Why Is My Electric Company Selling Me Internet?

Did you hear the news? DFN is building a fiber network to bring you fast, reliable internet!

While we’re very excited about this news, we also understand that you may have questions about why your electric cooperative is getting into broadband. Today, we’re taking some time to answer those questions.

Read on to learn more about the history of electric cooperatives like ours—and why we view broadband as the right next step for our cooperative and community!

Electrifying—and Revitalizing—Rural America

It seems like a long time ago, but just 90 years ago, a staggering amount of homes in rural America were left out of the electricity boom that ignited cities and suburbs (and their economies) elsewhere in our country. Indeed, 90% of all rural households had no access to electricity. Rural America was essentially left behind as the rest of urban and suburban America plowed ahead.

But that began to change in the early-to-mid 1930’s. Beginning with President Franklin Roosevelt’s rural electrification initiative, the United States began prioritizing bringing the power and promise of electricity to more remote areas.

One of the most well-known (and largest) of these actions was the creation of the Tennessee Valley Authority (TVA) in 1933. A vast public works effort, the TVA provided power to millions of Americans in seven states: Alabama, Georgia, Kentucky, Mississippi, North Carolina, Tennessee, and Virginia.

After the enormous success of the TVA in expanding economic opportunity and improving quality of life to the TVA service areas, other initiatives grew to replicate the revitalizing impacts of bringing electricity to rural areas. Among those was the Roosevelt Administration’s drafting of the model law known as the Electric Cooperative Corporation Act (ECCA). The ECCA helped states develop consumer-owned, non-profit electric cooperatives that help light up rural areas to this day.

Why Did Rural America Need This Extensive Investment and Coops In the First Place?

Nearly 100 years ago, it took a herculean effort to provide power to the rural regions of America. From the massive dam and reservoir and electric grid systems of the TVA to the intricate electric cooperative legislation that enables coops to exist to this day, a lot of work—and money—went into electrifying rural America.

Well, the reason why coops and other resources were needed to provide electricity also bears on why DFN is now providing fiber internet. For both gargantuan efforts—electricity and broadband internet—massive amounts of capital investments are needed. And since rural areas naturally have a smaller number of customers to warrant that investment, larger private companies and banks just weren’t touching it.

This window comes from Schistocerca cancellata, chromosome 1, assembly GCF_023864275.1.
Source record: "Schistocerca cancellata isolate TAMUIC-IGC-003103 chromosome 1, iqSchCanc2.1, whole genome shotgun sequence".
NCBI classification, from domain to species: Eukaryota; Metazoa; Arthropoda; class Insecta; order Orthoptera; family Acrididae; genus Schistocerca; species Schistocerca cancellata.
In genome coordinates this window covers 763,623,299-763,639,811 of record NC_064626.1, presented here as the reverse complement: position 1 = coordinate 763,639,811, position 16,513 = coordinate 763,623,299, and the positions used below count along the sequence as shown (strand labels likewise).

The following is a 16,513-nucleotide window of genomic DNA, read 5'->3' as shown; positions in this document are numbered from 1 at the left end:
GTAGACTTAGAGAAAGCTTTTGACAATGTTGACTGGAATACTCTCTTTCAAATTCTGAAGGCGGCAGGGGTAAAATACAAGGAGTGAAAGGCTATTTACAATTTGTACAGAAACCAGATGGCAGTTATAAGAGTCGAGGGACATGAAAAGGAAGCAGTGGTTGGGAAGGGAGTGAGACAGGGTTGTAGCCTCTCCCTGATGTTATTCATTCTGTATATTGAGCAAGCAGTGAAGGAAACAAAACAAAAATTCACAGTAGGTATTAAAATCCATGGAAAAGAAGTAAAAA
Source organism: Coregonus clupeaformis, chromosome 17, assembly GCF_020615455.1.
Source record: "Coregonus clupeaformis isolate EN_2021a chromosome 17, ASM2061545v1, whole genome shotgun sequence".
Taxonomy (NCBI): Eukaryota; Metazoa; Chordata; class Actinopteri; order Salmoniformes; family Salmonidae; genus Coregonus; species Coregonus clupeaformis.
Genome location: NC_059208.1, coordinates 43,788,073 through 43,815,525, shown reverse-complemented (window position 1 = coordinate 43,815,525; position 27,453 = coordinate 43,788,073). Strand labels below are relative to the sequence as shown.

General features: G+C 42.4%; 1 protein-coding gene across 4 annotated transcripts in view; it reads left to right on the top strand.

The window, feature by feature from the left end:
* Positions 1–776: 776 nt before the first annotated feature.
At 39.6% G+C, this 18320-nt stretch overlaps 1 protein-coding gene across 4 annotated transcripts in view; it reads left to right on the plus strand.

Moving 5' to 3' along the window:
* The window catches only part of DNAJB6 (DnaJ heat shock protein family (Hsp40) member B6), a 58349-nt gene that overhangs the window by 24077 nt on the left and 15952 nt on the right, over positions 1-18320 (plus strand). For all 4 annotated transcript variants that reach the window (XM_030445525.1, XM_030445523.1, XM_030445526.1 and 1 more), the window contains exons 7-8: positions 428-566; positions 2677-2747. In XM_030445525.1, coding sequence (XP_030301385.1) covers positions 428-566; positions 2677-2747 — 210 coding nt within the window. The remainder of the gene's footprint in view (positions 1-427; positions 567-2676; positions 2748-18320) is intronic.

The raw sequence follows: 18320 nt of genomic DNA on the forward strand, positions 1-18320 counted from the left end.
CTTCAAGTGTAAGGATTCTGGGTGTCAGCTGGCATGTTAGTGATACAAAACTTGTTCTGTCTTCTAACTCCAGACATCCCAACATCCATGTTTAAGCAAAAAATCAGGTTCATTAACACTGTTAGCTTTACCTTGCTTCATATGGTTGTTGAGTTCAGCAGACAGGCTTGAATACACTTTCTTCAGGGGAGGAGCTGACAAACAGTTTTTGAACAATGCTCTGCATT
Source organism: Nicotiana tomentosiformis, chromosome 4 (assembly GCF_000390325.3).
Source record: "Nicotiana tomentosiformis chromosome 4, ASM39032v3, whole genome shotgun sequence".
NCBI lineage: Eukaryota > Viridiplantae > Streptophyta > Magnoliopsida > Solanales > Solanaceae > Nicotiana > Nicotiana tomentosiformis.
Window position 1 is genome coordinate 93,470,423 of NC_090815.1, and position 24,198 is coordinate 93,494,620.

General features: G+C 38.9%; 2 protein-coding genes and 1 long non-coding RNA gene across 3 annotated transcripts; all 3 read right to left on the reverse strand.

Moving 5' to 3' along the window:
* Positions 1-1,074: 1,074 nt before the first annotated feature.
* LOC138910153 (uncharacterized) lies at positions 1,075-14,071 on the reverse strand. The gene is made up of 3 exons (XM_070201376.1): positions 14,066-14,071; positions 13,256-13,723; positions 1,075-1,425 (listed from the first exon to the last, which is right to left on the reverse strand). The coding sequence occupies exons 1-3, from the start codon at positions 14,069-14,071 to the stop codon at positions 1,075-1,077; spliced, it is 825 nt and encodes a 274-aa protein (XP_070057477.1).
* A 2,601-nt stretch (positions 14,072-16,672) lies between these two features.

For decades prior to the 1930s, it was this natural economic reality that prevented rural America from getting electricity that would enable proper development and advancement. And the same economic reality has been true for high-speed internet service today.

Electric Coops Provide Rural Broadband—and Hope for a Stronger Economy and Future

In the same way that large electric companies would not invest in rural America in the early 20th century, most large internet service providers did not see the profitability necessary for them to invest heavily in infrastructure to provide high-speed internet to those same areas in the early 21st century. History, it seemed, was about to repeat itself, leaving rural America behind.

But innovative thinkers realized that electric cooperatives could be the model for providing rural broadband across underserved regions of the country. Afterall, they already had the authority to provide similar essential services—namely electricity. And they had the legislative and regulatory frameworks in place to properly manage and operate the extensive capital efforts an advanced fiber network requires.

Thus, in a sense, it is perfectly natural that electric coops like DFN are offering you high-speed internet! We are filling the same kinds of previously unfulfilled community needs that larger companies overlooked in the last century. And we’re doing it in the same consumer-owned, not-for-profit way that you and your neighbors have trusted for years.

To learn more about DFN and our advanced fiber network—and how it can revolutionize your home or small business—feel free to reach out to our customer support specialists. They’ll be happy to explain our plans and get you on the path to high-speed internet.

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